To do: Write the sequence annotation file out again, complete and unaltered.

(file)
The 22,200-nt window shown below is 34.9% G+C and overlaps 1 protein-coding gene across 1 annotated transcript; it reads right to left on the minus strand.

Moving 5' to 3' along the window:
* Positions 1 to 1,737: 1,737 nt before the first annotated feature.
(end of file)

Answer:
The 22,200-nt window shown below is 34.9% G+C and overlaps 1 protein-coding gene across 1 annotated transcript; it reads right to left on the minus strand.

Moving 5' to 3' along the window:
* Positions 1 to 1,737: 1,737 nt before the first annotated feature.